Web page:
People in California who are considering creating an estate plan or who have recently lost a family member may have heard the word “probate” and wondered what it means. This is a process that involves validating the will, if there is one, and taking care of the person’s estate, which could include distributing assets and paying taxes.

If there is a will, when it is validated by the court, the executor can begin the process of dealing with the estate. If there is no will, the court will appoint someone as representative to act in a similar manner. The first step is generally to locate all the assets and have them appraised. It is also necessary to locate any creditors and pay them from the estate. Taxes must also be filed and paid. Finally, assets are distributed to heirs as described in the will. If there is no will, the state determines how they are distributed.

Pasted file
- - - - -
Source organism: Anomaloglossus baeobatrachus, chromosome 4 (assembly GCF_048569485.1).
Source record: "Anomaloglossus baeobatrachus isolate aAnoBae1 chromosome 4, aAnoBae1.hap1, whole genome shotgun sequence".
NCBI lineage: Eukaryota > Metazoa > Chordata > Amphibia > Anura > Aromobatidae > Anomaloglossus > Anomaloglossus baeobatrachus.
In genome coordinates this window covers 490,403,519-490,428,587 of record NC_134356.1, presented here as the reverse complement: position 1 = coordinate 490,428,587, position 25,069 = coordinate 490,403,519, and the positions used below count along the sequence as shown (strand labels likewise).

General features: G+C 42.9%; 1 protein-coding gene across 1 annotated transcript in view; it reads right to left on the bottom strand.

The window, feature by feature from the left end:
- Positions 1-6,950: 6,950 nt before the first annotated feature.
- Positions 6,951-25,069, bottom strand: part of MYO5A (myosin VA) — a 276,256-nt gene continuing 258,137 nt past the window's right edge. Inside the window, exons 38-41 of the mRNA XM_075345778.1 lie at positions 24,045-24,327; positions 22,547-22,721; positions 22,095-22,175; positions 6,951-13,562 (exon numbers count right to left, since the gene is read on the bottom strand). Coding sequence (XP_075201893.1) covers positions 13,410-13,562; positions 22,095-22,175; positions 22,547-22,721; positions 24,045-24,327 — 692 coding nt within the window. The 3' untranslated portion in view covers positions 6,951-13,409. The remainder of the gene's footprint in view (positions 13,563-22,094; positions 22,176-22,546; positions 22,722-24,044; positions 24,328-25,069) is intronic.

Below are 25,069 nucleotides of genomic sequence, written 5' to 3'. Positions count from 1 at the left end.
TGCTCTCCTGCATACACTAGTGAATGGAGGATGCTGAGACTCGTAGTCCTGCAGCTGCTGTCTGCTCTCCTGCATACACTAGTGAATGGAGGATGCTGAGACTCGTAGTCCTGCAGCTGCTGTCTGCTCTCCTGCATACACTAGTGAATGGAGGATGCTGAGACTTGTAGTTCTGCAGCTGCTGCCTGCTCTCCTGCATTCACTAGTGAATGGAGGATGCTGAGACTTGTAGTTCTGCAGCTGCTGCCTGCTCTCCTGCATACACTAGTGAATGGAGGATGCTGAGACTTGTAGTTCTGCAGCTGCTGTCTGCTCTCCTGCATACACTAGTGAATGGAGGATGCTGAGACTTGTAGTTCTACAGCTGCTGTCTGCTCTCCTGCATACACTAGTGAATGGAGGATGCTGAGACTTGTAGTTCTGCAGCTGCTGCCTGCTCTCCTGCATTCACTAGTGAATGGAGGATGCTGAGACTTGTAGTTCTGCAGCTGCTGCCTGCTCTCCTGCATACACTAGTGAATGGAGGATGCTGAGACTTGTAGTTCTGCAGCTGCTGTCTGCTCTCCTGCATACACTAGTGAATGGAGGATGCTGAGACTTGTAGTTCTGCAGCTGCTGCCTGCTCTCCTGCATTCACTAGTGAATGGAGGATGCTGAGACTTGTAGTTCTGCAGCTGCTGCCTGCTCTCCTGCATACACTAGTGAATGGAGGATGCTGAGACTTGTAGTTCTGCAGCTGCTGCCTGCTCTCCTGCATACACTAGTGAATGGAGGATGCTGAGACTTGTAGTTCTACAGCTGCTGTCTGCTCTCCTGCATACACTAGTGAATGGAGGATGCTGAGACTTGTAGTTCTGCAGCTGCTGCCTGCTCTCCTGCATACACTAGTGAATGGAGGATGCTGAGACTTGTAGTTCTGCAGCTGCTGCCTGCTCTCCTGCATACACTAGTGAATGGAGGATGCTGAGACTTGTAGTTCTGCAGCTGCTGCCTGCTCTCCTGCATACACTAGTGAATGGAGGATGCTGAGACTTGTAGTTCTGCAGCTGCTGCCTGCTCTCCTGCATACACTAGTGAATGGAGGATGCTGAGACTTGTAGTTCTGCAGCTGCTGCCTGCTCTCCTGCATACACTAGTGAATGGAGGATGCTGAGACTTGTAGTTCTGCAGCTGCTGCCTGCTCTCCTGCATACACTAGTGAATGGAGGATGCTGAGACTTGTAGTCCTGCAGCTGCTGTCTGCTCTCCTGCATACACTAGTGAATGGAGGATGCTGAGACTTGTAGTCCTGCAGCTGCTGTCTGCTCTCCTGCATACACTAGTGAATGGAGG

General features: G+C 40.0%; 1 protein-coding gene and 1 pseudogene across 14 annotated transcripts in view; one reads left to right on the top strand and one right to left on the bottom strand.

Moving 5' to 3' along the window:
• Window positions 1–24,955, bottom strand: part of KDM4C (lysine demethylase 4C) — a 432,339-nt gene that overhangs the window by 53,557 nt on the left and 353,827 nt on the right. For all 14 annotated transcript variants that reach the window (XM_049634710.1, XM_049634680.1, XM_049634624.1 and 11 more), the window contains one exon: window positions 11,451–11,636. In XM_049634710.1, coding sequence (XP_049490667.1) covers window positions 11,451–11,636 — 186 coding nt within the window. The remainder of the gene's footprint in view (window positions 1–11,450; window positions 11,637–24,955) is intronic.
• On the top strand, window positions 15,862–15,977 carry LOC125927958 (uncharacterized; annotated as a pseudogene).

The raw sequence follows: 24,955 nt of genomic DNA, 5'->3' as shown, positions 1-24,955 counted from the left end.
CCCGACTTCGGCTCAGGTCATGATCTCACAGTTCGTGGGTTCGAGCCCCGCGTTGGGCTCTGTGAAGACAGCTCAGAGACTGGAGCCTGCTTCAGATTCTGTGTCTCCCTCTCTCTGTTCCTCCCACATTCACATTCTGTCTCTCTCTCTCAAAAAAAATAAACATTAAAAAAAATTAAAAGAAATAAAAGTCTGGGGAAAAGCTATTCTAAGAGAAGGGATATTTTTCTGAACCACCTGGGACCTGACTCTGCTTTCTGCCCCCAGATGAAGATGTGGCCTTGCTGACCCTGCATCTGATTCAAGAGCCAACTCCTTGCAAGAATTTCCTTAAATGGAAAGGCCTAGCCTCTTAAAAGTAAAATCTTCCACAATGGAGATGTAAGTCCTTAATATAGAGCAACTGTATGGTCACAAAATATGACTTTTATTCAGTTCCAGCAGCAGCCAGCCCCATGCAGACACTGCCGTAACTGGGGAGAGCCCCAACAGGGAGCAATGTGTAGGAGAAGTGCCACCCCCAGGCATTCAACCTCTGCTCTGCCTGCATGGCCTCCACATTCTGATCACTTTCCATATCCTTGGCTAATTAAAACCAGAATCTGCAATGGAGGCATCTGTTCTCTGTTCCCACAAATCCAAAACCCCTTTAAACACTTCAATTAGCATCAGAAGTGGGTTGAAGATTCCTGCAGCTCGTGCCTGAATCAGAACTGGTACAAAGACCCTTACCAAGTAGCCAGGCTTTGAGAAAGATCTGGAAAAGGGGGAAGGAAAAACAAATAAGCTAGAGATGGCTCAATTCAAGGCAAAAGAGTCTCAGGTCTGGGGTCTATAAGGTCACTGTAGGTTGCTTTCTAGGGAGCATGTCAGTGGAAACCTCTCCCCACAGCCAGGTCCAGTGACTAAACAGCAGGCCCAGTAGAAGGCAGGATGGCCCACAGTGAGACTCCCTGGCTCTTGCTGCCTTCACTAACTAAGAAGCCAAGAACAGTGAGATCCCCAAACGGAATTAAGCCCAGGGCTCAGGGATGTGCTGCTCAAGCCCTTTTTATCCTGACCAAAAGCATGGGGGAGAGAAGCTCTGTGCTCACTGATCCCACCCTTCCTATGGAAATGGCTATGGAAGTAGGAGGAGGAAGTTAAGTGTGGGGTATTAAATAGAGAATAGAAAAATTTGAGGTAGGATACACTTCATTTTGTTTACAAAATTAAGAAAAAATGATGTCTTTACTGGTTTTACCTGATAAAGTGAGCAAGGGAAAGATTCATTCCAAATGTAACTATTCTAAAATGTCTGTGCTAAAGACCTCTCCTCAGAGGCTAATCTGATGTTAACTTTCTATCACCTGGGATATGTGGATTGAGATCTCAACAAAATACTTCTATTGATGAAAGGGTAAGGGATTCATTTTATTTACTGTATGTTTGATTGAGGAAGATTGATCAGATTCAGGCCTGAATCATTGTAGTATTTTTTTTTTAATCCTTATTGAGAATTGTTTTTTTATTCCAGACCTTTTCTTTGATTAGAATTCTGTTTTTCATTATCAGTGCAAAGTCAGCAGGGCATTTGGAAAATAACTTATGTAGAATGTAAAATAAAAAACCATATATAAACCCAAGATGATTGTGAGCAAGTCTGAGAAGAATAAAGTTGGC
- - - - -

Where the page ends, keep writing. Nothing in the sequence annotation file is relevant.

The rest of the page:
Probate can be costly and time-consuming, and the expenses come out of the estate’s value. Not every estate has to go through probate, and some assets are not passed using a will; property that is passed by beneficiary designation, that is payable on death or that is in a trust does not. Joint survivorship rights also allow property to pass directly to the beneficiary.

A person who has lost a loved one and who has been appointed as executor may want to hire an attorney to assist with paperwork and other elements of the probate process. An attorney may also assist if there is no will. In both cases, there could be family disputes over what happens to the person’s property although estate litigation might be more likely without a will to indicate the person’s wishes.